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February 25, 2006

Conviction? Oh, that's clever.

Dick Wolf, Mr. Law and Order, has a new show that sings the praises of the beloved prosecutor. The show is called “Conviction.” You know, that's what prosecutors get b/c that's what they have.

(Excuse me. I just had to pause there to get a drink because I was starting to gag a little.)

From the name alone you can tell this is just going to be a top-notch show. And the opening scenes do not disappoint, setting up the whole cliched sympathy story about Nick Potter, the hot-shot law student who went to a great school (NYU) and has rich and powerful parents and friends but who turns down the big money firm job ($150k/year!) because “I really want to try cases.” You might think that's a bit of a dropped ball; if the guy really had conviction, wouldn't his motivation be to protect the public and put the bad guys behind bars? Of course it would! But don't worry, the show knows what it's doing—Potter can't just be born with the required conviction, he's going to have to earn it.

As Potter goes about this task, the show makes sure to hammer us over the head with the righteousness of the prosecutor's profession just about as often as it can. Take, for example, our young hero's first meeting with his supervisor. As young Harry, er, Nick Potter is leaving his supervisor's office he points to a picture of a young, blonde, white girl pinned to the supervisor's bulletin board. “Is that your daughter?” Potter asks. “No. Murder victim,” the supervisor mutters. Hammer, meet head.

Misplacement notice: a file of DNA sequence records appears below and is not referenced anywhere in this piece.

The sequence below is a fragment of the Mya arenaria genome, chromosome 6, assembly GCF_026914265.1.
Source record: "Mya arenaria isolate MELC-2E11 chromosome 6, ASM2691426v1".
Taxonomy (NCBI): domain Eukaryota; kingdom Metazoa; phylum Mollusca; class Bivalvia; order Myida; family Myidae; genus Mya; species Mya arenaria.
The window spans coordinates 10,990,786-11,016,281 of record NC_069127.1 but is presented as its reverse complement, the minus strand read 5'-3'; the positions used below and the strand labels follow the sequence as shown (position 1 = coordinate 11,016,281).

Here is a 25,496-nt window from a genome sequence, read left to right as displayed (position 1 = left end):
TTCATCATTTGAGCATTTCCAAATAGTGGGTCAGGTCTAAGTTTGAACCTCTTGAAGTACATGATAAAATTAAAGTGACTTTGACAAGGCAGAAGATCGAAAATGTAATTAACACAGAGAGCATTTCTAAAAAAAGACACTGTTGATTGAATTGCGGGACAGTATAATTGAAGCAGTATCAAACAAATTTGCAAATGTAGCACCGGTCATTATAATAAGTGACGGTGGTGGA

But it gets even better when a prosecutor is killed “in the line of duty.” (Because, well, you know, that kind of thing happens all the time.) The message is clear: Just like the cops, these valiant prosecutors are putting their lives on the line every day just to keep the streets safe for you, dear viewer. Don't you love and admire them?

To its credit, the show does not depict prosecutors as saints. They oversleep, drink too much, and have problems in their relationships. Sometimes they even make little blonde girls (there's a theme here, it seems) cry in order to make them testify so they can put the bad guys behind bars. Of course, that prosecutor had to make that little girl cry because of the cruel injustice that is the rule against hearsay and the defendant's right to cross examine witnesses against him. If not for that, the prosecutor could do the right thing and lock the bad guy up on the basis of videotaped testimony alone. Damn that pesky Constitution!

To further make the point that prosecutors are only human (but nobly so, because of their, um, conviction), one of them even leaves evidence laying around in a public place, thereby destroying the chain of custody and making the evidence inadmissible against her defendant. Lucky for us, the vulnerable and innocent public, the judge is there to save silly prosecutors like this from their own stupidity and help them keep increasing the prison population; the good judge just chooses to ignore this glaring violation of the rules of evidence. Hooray for the objective factfinder who is guided only by the rule off law!